The Brancatelli File



July 20, 2000 --If you've flown on business this summer, then you already know the unvarnished truth: Planes are packed, airports are crowded and parking lots are often jammed to capacity.

That last fact is particularly distressing because crowded airport access roads and overflowing parking lots could cause you to miss a flight and destroy an otherwise carefully planned business trip.

But there are a few ways to ease the airport parking congestion. You need to do a little homework and think a little more creatively, but you can beat the airport parking blues. Here's how to do it.

Business travelers are creatures of habit and they tend only to park at familiar places at the airport. Don't be a prisoner of familiarity. Do a little research and learn all of the parking options at your hometown airport. The Internet is an excellent research tool for this purpose. Most airports maintain a Web site and many lavish extra attention to their parking-information pages. Surfing to your airport's web site is likely to yield several parking options you didn't know about and a few strategies you'd never have imagined. How do you find your airport's web page? Try, which maintains an alphabetized series of links to airport web sites. Want to jump directly to the parking information? Try the appropriately named It links you directly to the parking pages of the web sites of dozens of leading airports.

It's a well-kept secret, but many hotels and car-rental firms located on or near airport grounds offer parking to transient business travelers. These "park and lock" options include a competitive daily rate, shuttle-bus service to and from your airport terminal and often an extra perk like a free newspaper or a fresh cup of coffee. Some places will even wash your car while you're gone! How do you find them? Look around. Next time you're driving to the airport, make note of the nearby hotels and car-rental lots. Then call and ask if they have a transient-parking package. You'll be surprised how many offer exactly such a service.

Every major airport now has at least one so-called "off-airport" parking service located just off the airport grounds or on a nearby street. These private facilities usually charge a few dollars more than on-airport parking lots, but they offer a lot of service for the premium. For starters, most private lots are located before the most crowded airport access roads, thus saving you the hassle of negotiating the most frustrating part of an airport drive. Many facilities offer covered parking and valet service. Most private lots have employees to help you unload your luggage and every one offers quick, convenient shuttle service directly to your departure terminal. (They'll also pick you up at your arrival terminal at the end of your business trip.) Finding an off-airport specialist is easy: Just look for their signs as you're driving to the airport or tap into the Web site of one of the fast-growing national chains of off-airport specialists. Among them are Avistar in the Northeast; The Parking Spot in the Midwest and Texas; and Parking Company of America, with lots at airports throughout the Sunbelt.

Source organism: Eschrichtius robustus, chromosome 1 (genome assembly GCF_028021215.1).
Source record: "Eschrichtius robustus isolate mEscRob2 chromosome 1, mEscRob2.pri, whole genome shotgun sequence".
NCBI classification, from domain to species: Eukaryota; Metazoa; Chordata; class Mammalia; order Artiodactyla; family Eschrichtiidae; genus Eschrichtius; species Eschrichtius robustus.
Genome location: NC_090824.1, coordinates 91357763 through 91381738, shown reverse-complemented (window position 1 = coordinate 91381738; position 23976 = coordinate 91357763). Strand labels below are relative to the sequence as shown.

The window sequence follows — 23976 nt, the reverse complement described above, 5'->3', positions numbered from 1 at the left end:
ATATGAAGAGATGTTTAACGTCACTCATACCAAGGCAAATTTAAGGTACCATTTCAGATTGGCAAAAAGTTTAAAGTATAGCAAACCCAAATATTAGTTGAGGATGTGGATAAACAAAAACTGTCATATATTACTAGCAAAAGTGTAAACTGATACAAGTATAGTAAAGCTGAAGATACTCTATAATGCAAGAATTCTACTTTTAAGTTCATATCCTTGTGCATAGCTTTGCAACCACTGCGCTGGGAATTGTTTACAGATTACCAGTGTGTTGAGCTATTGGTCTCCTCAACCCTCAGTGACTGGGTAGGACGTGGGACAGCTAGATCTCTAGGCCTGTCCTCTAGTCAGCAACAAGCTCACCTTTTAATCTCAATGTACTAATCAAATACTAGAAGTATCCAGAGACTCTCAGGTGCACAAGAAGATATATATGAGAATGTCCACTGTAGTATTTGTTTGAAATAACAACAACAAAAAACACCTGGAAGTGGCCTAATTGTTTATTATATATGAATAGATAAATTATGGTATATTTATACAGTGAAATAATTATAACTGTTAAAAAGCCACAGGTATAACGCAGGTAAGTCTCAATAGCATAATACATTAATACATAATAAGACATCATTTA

No matter what the oft-quoted "experts" claim, driving your own vehicle to the airport is usually the most convenient and cost-effective way to get to or from your flights. But if you're traveling light--no more than a small garment bag and your briefcase--public transportation may be a good way to go. Terminally Hip, available at, details the public-transit options available for more than a hundred airports. You may find a mass-transit scenario that works for you.

This column originally appeared at

Copyright 1993-2004 by Joe Brancatelli. All rights reserved.